Orange's board of directors has renewed CEO Stephane Richard's tenure, after apparently heeding a warning about destabilising the France-based operator if he was replaced.
Orange CEO, Stephane Richard
The board voted in favour of renewing Richard's contract for a further four years at a meeting held on Wednesday, and also approved 14 resolutions for the company's future--details of which will be published on April 2. The board's decision to keep Richard at the helm must still be approved by shareholders at the company's AGM in late May. However, the board's backing clears one potential hurdle to the CEO's reappointment.
Richard warned the company could be destabilised by replacing him, in a recent interview with French newspaper Les Echos.
A fresh tenure for the CEO was in doubt after he was charged with fraud in relation to his involvement in a French government arbitration settlement to a backer of former French president Nicolas Sarkozy, while Richard held a senior position in the finance ministry in 2008.
The CEO told Les Echos the incident was not Orange's concern, and said it would be illogical to destabilise the company by replacing him because of the matter.
Richard has guided Orange through several tough years since his appointment in 2010, characterised by declining revenues in core European markets, and fierce competition in France, where Free Mobile has shaken up the mobile sector with low-cost tariffs.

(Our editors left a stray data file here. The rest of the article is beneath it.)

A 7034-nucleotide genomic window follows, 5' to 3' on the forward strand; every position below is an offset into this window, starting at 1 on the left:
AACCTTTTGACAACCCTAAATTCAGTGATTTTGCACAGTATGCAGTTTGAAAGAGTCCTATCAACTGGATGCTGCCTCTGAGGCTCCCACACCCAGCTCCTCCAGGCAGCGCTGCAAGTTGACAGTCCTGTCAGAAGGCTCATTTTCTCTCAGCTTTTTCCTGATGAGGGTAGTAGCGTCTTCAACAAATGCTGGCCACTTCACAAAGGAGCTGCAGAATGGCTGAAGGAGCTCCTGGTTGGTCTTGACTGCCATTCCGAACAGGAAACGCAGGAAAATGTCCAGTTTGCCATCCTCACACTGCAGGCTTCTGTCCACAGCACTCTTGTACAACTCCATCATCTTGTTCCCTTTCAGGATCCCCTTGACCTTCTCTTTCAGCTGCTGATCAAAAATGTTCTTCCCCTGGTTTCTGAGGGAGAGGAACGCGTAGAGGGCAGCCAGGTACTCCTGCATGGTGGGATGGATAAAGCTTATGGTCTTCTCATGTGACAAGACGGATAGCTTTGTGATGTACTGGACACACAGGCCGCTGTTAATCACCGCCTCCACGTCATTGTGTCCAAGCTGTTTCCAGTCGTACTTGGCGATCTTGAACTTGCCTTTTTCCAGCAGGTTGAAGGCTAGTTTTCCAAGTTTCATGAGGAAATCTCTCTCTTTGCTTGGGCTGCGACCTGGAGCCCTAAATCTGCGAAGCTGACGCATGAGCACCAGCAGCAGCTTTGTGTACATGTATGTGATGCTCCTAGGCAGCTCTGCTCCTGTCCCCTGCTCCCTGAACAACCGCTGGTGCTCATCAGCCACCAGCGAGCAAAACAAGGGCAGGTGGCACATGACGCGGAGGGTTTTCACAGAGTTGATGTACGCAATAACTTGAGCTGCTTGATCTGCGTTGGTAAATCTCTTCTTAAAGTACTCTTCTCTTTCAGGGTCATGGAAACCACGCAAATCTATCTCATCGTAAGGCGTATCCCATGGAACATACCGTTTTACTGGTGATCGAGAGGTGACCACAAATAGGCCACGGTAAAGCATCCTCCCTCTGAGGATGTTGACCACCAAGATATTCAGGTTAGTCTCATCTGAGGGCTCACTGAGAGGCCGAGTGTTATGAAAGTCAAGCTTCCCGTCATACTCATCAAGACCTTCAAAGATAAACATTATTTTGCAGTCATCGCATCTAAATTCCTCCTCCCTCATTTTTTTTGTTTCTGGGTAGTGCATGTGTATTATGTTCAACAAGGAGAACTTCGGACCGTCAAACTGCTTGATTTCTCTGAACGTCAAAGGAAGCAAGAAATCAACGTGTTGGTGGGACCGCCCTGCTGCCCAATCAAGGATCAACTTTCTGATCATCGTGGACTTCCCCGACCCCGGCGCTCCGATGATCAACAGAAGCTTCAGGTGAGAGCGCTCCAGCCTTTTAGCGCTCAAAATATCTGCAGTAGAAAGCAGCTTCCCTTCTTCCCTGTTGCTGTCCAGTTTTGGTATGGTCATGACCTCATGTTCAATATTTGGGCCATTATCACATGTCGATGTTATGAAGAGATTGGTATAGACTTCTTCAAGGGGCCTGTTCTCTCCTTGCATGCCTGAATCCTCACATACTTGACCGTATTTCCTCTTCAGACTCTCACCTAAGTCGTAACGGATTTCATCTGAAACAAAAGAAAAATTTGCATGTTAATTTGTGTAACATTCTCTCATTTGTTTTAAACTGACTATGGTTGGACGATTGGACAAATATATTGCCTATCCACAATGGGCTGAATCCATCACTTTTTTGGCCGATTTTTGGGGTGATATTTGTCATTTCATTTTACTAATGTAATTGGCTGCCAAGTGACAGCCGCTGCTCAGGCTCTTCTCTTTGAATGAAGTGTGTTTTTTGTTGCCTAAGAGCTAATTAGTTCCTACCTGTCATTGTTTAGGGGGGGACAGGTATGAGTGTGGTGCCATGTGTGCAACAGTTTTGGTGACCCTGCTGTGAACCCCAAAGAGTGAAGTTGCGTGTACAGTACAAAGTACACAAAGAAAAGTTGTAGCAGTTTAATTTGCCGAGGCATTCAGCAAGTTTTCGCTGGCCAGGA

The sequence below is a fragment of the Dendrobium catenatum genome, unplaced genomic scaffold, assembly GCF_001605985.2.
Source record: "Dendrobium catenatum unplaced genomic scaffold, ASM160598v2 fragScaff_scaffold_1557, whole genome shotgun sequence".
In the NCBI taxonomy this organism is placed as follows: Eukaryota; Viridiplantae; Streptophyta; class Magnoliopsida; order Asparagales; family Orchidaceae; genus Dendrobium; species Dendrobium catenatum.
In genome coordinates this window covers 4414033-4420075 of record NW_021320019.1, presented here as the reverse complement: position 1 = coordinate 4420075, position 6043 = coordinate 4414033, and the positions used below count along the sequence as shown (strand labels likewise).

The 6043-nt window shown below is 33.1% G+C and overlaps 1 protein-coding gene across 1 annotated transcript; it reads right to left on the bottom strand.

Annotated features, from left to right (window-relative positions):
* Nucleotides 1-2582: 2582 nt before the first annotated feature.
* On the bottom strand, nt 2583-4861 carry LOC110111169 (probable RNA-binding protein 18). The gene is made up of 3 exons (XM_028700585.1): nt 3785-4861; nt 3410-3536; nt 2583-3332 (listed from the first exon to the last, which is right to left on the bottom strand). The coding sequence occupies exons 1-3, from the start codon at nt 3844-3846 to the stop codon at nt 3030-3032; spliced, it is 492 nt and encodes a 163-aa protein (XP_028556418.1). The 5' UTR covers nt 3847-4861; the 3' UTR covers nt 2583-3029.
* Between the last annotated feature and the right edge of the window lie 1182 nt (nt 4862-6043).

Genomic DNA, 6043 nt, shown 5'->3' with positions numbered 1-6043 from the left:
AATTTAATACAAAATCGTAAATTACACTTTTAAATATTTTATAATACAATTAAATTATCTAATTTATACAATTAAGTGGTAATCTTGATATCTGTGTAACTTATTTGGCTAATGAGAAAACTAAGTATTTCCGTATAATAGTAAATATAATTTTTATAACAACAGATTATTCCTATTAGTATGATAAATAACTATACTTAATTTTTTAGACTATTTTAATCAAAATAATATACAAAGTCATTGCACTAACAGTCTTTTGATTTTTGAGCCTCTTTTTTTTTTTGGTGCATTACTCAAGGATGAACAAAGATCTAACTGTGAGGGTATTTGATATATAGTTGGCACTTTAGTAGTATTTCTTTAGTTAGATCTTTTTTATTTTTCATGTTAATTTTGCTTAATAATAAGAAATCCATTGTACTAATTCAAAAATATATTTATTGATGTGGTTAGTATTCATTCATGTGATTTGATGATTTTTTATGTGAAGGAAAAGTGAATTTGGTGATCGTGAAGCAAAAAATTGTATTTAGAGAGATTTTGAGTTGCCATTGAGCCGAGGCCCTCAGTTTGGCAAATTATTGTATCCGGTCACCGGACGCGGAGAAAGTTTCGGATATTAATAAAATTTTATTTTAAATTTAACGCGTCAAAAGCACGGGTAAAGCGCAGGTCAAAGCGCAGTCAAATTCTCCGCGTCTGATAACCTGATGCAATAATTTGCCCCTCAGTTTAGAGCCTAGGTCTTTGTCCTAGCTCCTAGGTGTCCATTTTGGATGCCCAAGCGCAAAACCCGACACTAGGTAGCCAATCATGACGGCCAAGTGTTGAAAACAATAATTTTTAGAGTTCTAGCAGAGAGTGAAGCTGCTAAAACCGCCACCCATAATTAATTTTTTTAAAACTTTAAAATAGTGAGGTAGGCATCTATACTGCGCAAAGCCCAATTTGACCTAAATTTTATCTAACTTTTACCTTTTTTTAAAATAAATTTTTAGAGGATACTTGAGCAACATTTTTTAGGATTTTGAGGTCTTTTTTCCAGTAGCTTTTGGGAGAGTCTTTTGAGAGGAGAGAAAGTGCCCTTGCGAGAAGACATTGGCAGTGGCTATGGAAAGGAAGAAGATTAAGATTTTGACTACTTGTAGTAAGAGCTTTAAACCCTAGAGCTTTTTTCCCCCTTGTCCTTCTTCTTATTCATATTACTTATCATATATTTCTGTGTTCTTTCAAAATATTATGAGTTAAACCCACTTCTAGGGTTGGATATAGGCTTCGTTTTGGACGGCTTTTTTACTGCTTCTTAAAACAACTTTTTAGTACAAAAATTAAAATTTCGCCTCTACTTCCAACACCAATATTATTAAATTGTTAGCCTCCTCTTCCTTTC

Orange's revenues fell €1.9 billion year on year in 2013. However, the company limited the damage of that decline by shedding nearly €1 billion in costs during the year. Richard said Orange aims to stabilise its earnings during 2014, after generating EBITDA of €12.6 billion ($17.3 billion) in 2013, and limiting a drop in EBITDA margin to 1 percentage point.
The company faces several challenges in the remainder of 2014, chief among which is the potential change to its domestic mobile market. Media group Vivendi is currently in negotiations to sell its mobile business SFR, which could see a new fixed and mobile powerhouse emerge if the offer from Altice and Numericable is accepted. A merger of SFR with Bouygues Telecom would cut the number of mobile players in France from four to three, and is therefore the preferred option of Orange.
Orange is also reviewing its emerging markets strategy. The operator is considering selling its business in Kenya due to regulatory problems, and is also taking a hard look at its Ugandan operation.
Furthermore, the operator faces some tough decisions in Spain, where Vodafone's plan to acquire cable operator Ono has turned the spotlight on Orange's fixed-line strategy in the country. The company originally agreed a deal with Vodafone to deploy fibre to the home to 6 million homes in Spain--3 million homes each. However, Vodafone is likely to cut its commitment to 1.5 million homes if the Ono acquisition clears the regulatory process as would then have access to Ono's current cable network.
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